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Re: [ccp4bb]: unmeasured data in map-calculations

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Dear Ed,
thanks for the reply!

However I simply still don't understand one phenomenon:
- the 2fofc-maps in both cases (with and without unobserved reflexes set
to Fc) are extremely similar. They differ just in very tiny details.
- Significant differences are in the fofc-maps. 
  But why does it make a difference between
	a) disregarding unobserved reflexes ie. setting them to zero or
	b) setting Fo=Fc which makes them 0 in a FoFc map?

Kind regards

Edward Berry wrote:
> Jan Abendroth wrote:
> > My data set is quite incomplete in the highest resolution shell. When I
> > calculate maps with the cns script model_map the sigmaA-weighted
> > fofc-map (mFoDFc) has many "unreasonable" peaks at 3sigma-level. When I
> > make cns to take Fc for the unmeasured Fo's the sigmaA-weighted fofc-map
> > shows much fewer and much more reasonable peaks, simply this map becomes
> > significanly better.
> >
> > This seems to make sense, but what is the physical/mathematical reason
> > for this?
> > How treats cns unmeasured hkl's in the "normal" mode in difference maps?
> > Is there a related ccp4-option in refmac/fft?
> >
> My 2 cents worth, and perhaps the experts will also forgive me in the spirit
> of the season:
> fft has keyword fillin which causes it to substitute Fc for Fo in nFo-mFc maps.
> If this is not done, any map calculation program has little option but to
> omit the unobserved reflections, which is equivalent to setting them to zero,
> which I think might account for your inexplicable peaks.
> The philosophy of fillin is that the Fc is a better estimate of the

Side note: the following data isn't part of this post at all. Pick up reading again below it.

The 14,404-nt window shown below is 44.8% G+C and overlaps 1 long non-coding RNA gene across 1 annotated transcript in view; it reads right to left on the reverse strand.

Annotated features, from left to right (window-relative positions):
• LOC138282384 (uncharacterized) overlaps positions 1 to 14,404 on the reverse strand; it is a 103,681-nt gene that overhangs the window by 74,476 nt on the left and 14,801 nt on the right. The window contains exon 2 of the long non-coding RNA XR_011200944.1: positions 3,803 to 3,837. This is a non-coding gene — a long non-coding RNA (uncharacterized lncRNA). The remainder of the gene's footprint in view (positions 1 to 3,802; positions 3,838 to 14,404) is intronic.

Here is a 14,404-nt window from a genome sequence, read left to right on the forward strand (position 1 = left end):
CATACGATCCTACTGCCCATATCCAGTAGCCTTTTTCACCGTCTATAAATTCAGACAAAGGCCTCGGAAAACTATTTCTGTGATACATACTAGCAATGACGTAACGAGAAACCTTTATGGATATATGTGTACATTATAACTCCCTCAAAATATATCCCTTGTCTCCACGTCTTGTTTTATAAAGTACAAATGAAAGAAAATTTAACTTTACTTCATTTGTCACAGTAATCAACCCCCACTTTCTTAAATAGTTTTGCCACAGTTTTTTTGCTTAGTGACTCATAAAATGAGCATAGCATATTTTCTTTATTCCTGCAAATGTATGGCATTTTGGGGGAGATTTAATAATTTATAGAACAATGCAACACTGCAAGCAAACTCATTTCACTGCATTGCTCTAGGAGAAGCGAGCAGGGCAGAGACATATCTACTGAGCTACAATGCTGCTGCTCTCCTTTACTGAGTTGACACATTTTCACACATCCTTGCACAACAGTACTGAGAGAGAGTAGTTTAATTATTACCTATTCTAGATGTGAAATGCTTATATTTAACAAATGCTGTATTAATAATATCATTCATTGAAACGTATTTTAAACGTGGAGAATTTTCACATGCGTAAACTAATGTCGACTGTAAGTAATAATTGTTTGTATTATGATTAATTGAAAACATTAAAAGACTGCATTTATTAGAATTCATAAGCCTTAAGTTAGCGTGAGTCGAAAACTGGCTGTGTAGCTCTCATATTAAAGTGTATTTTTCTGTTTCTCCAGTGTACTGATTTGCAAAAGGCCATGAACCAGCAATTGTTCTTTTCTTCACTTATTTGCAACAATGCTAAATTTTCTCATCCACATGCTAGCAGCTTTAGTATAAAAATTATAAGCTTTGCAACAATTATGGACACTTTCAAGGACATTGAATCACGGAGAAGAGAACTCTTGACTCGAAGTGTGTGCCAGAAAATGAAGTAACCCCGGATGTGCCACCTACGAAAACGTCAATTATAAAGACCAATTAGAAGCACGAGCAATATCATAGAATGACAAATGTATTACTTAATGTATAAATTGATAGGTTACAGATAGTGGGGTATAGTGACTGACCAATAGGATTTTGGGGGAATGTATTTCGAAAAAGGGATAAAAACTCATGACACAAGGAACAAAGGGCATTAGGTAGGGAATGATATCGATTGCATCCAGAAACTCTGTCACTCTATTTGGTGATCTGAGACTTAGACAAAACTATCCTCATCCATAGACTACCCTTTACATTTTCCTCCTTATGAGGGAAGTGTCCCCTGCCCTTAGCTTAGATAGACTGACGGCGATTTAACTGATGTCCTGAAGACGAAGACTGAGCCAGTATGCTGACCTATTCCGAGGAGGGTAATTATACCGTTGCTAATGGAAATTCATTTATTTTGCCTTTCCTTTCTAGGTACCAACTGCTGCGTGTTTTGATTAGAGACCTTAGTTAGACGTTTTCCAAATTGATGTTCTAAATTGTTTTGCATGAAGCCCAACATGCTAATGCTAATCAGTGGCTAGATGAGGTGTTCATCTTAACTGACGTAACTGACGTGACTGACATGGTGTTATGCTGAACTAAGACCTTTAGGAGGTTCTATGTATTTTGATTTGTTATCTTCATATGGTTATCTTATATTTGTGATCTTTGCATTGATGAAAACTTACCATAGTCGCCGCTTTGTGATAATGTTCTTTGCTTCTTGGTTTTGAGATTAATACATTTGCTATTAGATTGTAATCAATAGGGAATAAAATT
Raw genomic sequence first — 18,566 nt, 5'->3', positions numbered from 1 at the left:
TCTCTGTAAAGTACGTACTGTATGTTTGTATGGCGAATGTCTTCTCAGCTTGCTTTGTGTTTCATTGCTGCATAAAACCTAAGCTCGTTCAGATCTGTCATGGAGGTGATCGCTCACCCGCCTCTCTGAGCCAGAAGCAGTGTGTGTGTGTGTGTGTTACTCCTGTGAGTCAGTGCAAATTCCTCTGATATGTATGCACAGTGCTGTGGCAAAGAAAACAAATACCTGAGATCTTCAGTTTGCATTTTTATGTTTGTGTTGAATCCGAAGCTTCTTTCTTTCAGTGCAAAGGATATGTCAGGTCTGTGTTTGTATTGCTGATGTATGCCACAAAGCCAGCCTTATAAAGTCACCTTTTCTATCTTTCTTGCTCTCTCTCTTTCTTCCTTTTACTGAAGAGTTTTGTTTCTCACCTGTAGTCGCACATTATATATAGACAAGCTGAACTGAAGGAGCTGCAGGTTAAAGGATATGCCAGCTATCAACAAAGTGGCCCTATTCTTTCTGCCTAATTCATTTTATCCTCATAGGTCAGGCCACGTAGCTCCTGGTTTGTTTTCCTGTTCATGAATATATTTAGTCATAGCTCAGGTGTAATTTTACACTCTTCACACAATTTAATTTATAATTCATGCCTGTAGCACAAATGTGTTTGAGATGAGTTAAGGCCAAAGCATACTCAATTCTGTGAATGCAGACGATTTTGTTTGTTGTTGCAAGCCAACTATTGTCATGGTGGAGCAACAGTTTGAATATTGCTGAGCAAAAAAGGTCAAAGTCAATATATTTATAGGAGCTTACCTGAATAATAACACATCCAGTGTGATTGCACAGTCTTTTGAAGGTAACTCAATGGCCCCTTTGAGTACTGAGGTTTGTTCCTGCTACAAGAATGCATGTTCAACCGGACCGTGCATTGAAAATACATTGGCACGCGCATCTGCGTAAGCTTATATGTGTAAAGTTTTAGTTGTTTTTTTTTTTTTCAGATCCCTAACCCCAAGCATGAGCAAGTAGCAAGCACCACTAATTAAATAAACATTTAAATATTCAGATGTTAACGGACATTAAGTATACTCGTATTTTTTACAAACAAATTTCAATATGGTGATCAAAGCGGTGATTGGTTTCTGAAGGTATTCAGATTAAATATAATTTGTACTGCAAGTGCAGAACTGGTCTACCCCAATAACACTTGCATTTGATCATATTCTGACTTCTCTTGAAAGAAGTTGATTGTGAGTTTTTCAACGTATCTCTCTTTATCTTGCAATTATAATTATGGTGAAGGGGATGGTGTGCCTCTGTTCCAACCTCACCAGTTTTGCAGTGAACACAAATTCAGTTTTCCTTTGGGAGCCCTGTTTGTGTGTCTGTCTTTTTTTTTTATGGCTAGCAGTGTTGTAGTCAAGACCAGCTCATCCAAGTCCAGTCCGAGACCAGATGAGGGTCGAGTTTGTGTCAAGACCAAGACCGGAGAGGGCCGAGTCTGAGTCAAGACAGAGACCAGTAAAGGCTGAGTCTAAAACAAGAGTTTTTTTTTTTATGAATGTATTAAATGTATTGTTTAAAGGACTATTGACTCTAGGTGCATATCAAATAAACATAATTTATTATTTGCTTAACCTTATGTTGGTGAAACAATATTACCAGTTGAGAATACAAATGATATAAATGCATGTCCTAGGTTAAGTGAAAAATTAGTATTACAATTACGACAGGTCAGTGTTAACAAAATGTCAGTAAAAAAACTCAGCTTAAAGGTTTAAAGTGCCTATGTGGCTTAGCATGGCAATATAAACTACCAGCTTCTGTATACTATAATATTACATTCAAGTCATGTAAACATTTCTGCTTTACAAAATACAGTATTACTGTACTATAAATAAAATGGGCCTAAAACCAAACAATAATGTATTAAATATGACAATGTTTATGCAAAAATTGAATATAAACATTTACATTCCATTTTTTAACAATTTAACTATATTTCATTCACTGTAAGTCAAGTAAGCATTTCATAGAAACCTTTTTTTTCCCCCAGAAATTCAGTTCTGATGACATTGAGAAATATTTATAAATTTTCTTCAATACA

> unobserved reflection than is zero, so will give a better map. But beware
> of model bias! You will get the most beautiful map, with absolutely no
> peaks that don't make sense, when you have zero completeness and use fillin:
> 2Fc-Fc = Fc so you are making an Fc/PHIc map. The Fourier transform
> is reversible and you will get back exactly the density of your model.
> If you are doing density modification it is very important to use fillin
> according to I. Rayment- Otherwise you are solving for the best set of
> phases consistent with the flat solvent, the NCS, AND A VALUE OF ZERO
> FOR ALL THE MISSING REFLECTIONS. If you use fillin the value of missing F's
> gets dragged along by neighboring reflections in reciprocal space, just as
> the phases of all reflections do, and when you go back and measure the
> missing reflections they often come out close to the value of Fc from DM
> with fillin (again according to Rayment).
> Ed

Jan Abendroth
Institut fuer Biochemie
Universitaet Koeln
Zuelpicher Strasse 47
D-50674 Koeln

Tel: +49-(0)221 470 6455 (Labor)
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